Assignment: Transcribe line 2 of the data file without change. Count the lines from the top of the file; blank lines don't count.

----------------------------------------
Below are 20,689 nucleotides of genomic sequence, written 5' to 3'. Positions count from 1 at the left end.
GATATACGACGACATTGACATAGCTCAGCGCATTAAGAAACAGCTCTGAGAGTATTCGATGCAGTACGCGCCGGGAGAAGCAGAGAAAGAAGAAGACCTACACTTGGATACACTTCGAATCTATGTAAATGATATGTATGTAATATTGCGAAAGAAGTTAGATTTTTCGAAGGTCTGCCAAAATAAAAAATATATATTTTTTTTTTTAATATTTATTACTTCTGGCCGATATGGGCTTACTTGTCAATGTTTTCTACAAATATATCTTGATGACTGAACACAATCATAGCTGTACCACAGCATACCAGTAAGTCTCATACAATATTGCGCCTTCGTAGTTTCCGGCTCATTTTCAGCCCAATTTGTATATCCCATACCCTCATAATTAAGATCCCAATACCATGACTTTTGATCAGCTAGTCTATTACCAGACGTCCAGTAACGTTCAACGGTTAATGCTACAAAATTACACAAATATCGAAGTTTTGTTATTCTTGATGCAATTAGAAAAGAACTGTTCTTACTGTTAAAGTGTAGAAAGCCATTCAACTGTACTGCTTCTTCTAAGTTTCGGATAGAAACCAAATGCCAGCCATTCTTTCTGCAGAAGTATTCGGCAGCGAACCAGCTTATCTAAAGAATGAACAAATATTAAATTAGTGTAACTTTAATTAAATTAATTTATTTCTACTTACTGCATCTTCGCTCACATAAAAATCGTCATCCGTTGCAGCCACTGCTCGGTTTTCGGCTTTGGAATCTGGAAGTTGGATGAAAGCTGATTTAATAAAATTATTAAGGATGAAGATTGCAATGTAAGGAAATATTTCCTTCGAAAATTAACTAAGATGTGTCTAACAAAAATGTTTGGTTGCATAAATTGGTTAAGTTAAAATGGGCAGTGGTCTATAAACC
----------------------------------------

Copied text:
GATATACGACGACATTGACATAGCTCAGCGCATTAAGAAACAGCTCTGAGAGTATTCGATGCAGTACGCGCCGGGAGAAGCAGAGAAAGAAGAAGACCTACACTTGGATACACTTCGAATCTATGTAAATGATATGTATGTAATATTGCGAAAGAAGTTAGATTTTTCGAAGGTCTGCCAAAATAAAAAATATATATTTTTTTTTTTAATATTTATTACTTCTGGCCGATATGGGCTTACTTGTCAATGTTTTCTACAAATATATCTTGATGACTGAACACAATCATAGCTGTACCACAGCATACCAGTAAGTCTCATACAATATTGCGCCTTCGTAGTTTCCGGCTCATTTTCAGCCCAATTTGTATATCCCATACCCTCATAATTAAGATCCCAATACCATGACTTTTGATCAGCTAGTCTATTACCAGACGTCCAGTAACGTTCAACGGTTAATGCTACAAAATTACACAAATATCGAAGTTTTGTTATTCTTGATGCAATTAGAAAAGAACTGTTCTTACTGTTAAAGTGTAGAAAGCCATTCAACTGTACTGCTTCTTCTAAGTTTCGGATAGAAACCAAATGCCAGCCATTCTTTCTGCAGAAGTATTCGGCAGCGAACCAGCTTATCTAAAGAATGAACAAATATTAAATTAGTGTAACTTTAATTAAATTAATTTATTTCTACTTACTGCATCTTCGCTCACATAAAAATCGTCATCCGTTGCAGCCACTGCTCGGTTTTCGGCTTTGGAATCTGGAAGTTGGATGAAAGCTGATTTAATAAAATTATTAAGGATGAAGATTGCAATGTAAGGAAATATTTCCTTCGAAAATTAACTAAGATGTGTCTAACAAAAATGTTTGGTTGCATAAATTGGTTAAGTTAAAATGGGCAGTGGTCTATAAACC